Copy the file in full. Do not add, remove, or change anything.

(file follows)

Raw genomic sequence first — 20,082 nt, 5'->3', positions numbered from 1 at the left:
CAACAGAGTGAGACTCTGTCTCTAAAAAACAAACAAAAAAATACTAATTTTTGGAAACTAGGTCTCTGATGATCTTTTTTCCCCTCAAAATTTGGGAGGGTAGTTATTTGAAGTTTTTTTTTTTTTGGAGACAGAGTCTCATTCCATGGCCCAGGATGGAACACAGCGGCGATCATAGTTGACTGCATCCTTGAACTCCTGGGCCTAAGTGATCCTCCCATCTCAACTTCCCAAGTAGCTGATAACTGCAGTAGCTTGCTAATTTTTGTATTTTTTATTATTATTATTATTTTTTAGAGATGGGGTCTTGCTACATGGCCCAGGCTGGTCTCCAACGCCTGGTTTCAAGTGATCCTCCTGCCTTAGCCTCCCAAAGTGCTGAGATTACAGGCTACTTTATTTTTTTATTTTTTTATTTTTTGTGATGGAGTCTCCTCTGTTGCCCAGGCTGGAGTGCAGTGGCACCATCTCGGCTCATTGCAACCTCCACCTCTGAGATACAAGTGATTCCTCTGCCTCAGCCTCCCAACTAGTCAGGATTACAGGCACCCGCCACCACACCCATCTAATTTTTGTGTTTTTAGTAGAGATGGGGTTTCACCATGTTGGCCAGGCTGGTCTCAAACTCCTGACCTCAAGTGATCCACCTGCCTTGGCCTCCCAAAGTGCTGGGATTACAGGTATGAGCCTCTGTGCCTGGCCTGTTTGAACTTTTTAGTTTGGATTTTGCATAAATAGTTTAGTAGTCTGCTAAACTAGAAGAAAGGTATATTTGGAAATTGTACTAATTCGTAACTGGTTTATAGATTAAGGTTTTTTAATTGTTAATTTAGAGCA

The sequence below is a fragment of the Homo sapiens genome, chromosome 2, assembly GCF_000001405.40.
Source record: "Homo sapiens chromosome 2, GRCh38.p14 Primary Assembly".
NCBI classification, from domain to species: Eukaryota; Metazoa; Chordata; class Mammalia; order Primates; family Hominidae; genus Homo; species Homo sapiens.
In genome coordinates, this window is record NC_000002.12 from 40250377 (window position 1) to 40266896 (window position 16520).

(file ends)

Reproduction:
Raw genomic sequence first — 20,082 nt, 5'->3', positions numbered from 1 at the left:
CAACAGAGTGAGACTCTGTCTCTAAAAAACAAACAAAAAAATACTAATTTTTGGAAACTAGGTCTCTGATGATCTTTTTTCCCCTCAAAATTTGGGAGGGTAGTTATTTGAAGTTTTTTTTTTTTTGGAGACAGAGTCTCATTCCATGGCCCAGGATGGAACACAGCGGCGATCATAGTTGACTGCATCCTTGAACTCCTGGGCCTAAGTGATCCTCCCATCTCAACTTCCCAAGTAGCTGATAACTGCAGTAGCTTGCTAATTTTTGTATTTTTTATTATTATTATTATTTTTTAGAGATGGGGTCTTGCTACATGGCCCAGGCTGGTCTCCAACGCCTGGTTTCAAGTGATCCTCCTGCCTTAGCCTCCCAAAGTGCTGAGATTACAGGCTACTTTATTTTTTTATTTTTTTATTTTTTGTGATGGAGTCTCCTCTGTTGCCCAGGCTGGAGTGCAGTGGCACCATCTCGGCTCATTGCAACCTCCACCTCTGAGATACAAGTGATTCCTCTGCCTCAGCCTCCCAACTAGTCAGGATTACAGGCACCCGCCACCACACCCATCTAATTTTTGTGTTTTTAGTAGAGATGGGGTTTCACCATGTTGGCCAGGCTGGTCTCAAACTCCTGACCTCAAGTGATCCACCTGCCTTGGCCTCCCAAAGTGCTGGGATTACAGGTATGAGCCTCTGTGCCTGGCCTGTTTGAACTTTTTAGTTTGGATTTTGCATAAATAGTTTAGTAGTCTGCTAAACTAGAAGAAAGGTATATTTGGAAATTGTACTAATTCGTAACTGGTTTATAGATTAAGGTTTTTTAATTGTTAATTTAGAGCA

The sequence below is a fragment of the Homo sapiens genome, chromosome 2, assembly GCF_000001405.40.
Source record: "Homo sapiens chromosome 2, GRCh38.p14 Primary Assembly".
NCBI classification, from domain to species: Eukaryota; Metazoa; Chordata; class Mammalia; order Primates; family Hominidae; genus Homo; species Homo sapiens.
In genome coordinates, this window is record NC_000002.12 from 40250377 (window position 1) to 40266896 (window position 16520).